Code:
      cbox01:/srv/aports/repo/squeezelite$ cat alps-slimproto.c.patch 
      --- a/slimproto.c.orig
      +++ b/slimproto.c
      @@ -469,6 +469,9 @@
       				}
       			}
       		}
      +	} else if (setd->id == 9) {
      +		LOG_INFO("alps settings change id: %u", setd->id);                                    
      +		system("pkill -SIGUSR1 -x alps");
       	}
       }

      Comment


        #18
        I just bought a set of Neumi BS5P bookshelf speakers that were (re)reviewed here and discussed on Audio Science Review here.

        I like them! The bar is pretty low with me though, I've been using lamp cord for speaker wire for so long that the nice, smooth, flexible, silicone cable they provided to tie the speakers together sold me before I'd even powered them on
        Attached Files

        Comment


          #19
          I updated the USB boot image to Alpine 3.14.0 with Kernel 5.13. I also made a couple updates to the Alpine wiki page, besides the new download info I finally realized that there's no hardware rtc on this, or there is but there's no battery to maintain it if unplugged?

          I see this in dmesg:
          Code:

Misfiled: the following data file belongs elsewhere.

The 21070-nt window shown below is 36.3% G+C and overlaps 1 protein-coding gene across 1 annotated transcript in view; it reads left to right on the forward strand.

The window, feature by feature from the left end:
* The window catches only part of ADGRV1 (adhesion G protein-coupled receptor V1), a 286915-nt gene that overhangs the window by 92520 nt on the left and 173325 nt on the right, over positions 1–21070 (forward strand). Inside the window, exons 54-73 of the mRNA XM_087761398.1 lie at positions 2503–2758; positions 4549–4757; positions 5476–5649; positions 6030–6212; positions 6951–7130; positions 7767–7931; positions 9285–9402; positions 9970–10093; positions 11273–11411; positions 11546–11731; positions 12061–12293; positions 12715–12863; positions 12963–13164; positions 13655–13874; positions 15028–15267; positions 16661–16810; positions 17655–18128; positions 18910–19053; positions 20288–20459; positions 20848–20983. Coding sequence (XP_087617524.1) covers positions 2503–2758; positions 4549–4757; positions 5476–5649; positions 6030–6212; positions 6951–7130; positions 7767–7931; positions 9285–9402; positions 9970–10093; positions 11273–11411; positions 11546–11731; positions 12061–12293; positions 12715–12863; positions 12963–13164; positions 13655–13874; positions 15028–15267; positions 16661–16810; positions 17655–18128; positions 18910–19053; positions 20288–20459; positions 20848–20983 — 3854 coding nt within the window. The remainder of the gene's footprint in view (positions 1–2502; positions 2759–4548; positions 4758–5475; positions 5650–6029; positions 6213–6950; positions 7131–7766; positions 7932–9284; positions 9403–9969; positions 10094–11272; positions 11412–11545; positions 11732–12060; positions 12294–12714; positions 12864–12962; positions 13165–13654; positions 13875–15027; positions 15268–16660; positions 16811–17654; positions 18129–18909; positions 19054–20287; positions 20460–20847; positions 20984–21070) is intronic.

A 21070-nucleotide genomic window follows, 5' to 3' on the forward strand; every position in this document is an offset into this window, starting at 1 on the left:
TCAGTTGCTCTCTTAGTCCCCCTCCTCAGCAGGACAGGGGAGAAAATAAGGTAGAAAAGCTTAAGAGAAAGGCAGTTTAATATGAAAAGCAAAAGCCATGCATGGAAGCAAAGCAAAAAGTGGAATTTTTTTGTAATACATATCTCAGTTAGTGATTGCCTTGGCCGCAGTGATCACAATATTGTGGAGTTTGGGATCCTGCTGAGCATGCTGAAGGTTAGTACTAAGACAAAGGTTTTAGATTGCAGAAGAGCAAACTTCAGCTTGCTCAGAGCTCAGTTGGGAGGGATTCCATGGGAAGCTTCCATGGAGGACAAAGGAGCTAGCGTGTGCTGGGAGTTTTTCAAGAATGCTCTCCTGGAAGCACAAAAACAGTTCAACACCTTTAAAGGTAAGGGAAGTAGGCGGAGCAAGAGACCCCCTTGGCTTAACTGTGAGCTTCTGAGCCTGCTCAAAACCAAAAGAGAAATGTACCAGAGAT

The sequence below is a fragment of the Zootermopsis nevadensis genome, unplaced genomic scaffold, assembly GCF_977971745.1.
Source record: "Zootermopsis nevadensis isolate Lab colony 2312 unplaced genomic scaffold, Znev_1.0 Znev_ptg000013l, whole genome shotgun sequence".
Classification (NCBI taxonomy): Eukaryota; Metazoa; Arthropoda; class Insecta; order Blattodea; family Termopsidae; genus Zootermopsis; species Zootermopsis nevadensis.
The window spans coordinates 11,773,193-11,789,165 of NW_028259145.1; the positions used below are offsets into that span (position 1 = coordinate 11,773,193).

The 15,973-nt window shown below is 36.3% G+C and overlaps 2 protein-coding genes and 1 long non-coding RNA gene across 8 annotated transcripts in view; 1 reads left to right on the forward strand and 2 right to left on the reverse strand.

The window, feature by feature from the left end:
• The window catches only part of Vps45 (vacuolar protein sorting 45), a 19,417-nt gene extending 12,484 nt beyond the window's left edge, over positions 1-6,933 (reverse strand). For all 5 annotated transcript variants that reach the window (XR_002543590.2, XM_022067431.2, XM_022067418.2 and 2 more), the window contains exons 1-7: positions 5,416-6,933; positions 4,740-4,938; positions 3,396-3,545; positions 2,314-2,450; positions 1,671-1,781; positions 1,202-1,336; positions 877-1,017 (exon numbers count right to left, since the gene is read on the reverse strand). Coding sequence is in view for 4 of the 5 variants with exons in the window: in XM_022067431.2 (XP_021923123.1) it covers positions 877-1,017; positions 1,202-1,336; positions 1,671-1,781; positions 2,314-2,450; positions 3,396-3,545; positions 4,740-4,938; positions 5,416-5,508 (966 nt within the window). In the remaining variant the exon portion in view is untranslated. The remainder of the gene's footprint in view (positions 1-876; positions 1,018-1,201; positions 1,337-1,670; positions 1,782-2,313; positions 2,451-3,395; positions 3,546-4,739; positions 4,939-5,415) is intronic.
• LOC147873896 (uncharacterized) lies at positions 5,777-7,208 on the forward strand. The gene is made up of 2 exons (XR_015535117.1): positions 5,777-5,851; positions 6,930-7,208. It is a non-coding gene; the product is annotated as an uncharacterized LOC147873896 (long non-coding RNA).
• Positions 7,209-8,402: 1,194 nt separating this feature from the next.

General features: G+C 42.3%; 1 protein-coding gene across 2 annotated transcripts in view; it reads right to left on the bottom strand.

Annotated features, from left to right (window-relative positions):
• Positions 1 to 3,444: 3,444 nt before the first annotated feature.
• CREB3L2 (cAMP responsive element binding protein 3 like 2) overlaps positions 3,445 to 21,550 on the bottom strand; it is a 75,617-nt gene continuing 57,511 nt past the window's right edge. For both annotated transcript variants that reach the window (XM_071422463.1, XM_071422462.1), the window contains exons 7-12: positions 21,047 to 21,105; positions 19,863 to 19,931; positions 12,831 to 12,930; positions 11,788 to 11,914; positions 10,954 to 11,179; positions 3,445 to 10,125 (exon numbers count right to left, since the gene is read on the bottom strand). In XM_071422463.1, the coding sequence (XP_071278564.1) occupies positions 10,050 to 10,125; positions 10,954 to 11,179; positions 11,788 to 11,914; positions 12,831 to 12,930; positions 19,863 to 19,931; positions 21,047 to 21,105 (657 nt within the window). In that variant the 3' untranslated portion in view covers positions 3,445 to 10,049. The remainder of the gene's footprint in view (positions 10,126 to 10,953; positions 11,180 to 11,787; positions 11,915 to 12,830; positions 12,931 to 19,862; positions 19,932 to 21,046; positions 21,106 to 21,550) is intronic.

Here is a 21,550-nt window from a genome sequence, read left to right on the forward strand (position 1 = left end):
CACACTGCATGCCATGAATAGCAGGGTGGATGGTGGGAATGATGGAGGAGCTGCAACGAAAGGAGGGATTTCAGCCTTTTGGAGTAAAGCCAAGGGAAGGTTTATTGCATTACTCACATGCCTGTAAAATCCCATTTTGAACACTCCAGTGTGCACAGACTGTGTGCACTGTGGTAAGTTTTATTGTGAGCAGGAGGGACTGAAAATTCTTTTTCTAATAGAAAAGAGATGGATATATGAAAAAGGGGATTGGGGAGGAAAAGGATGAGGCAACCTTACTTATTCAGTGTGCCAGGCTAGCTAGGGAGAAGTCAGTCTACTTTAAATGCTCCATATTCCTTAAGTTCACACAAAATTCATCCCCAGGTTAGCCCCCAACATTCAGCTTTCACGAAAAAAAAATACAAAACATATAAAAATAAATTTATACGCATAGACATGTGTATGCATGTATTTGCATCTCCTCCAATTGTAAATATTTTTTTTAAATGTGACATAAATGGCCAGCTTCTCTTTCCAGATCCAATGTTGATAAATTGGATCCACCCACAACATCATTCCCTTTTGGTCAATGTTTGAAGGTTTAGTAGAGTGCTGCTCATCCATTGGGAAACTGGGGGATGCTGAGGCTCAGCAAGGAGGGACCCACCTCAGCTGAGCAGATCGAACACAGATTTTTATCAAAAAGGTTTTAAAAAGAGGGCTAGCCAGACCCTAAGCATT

[    0.338576] rk808-rtc rk808-rtc: registered as rtc0
          [    0.339051] rk808-rtc rk808-rtc: setting system clock to 2013-01-18T08:52:05 UTC (1358499125)
          I added the openrc swclock service to start at boot so the system clock is initially set to last shutdown time and then ntp makes it correct.

          Here's the wiki page with download link at the top:


          I originally thought the flash was not write protected but when I recently tried to set the gbb flags to shorten the dev screen delay, flashrom kept reporting that write protect was enabled. Oddly, when I used the flashrom command to disable it, it reported Success!, but checking status immediately after that still reported enabled. I ended up taking the back panel off and using my chip reader and clip to read the flash, delete the vpd "stable_device_secret_DO_NOT_SHARE" and then write back. After that flashrom reported that write protect was disabled.

          I then updated the gbb flags to shorten the boot delay, disable the annoying beep, and added a simple Alpine bitmap for the boot screen. I can't get a good pic of it in action, but here's a jpg of the source bmp and blurry boot pic:
          Attached Files
          Last edited by sodface; 2021-07-02, 23:19.

          Comment


            #20
            I figured out that I needed to enable CONFIG_DRM_PANFROST in the kernel config to get hardware video decode working, which it now seems to be. I updated the wiki and download there. Terrible pic again, but this is Alpine with xorg, bspwm tiling window manager and 4 instances of mpv playing .mp4 DVD rips from an NFS mount on my file server over wifi.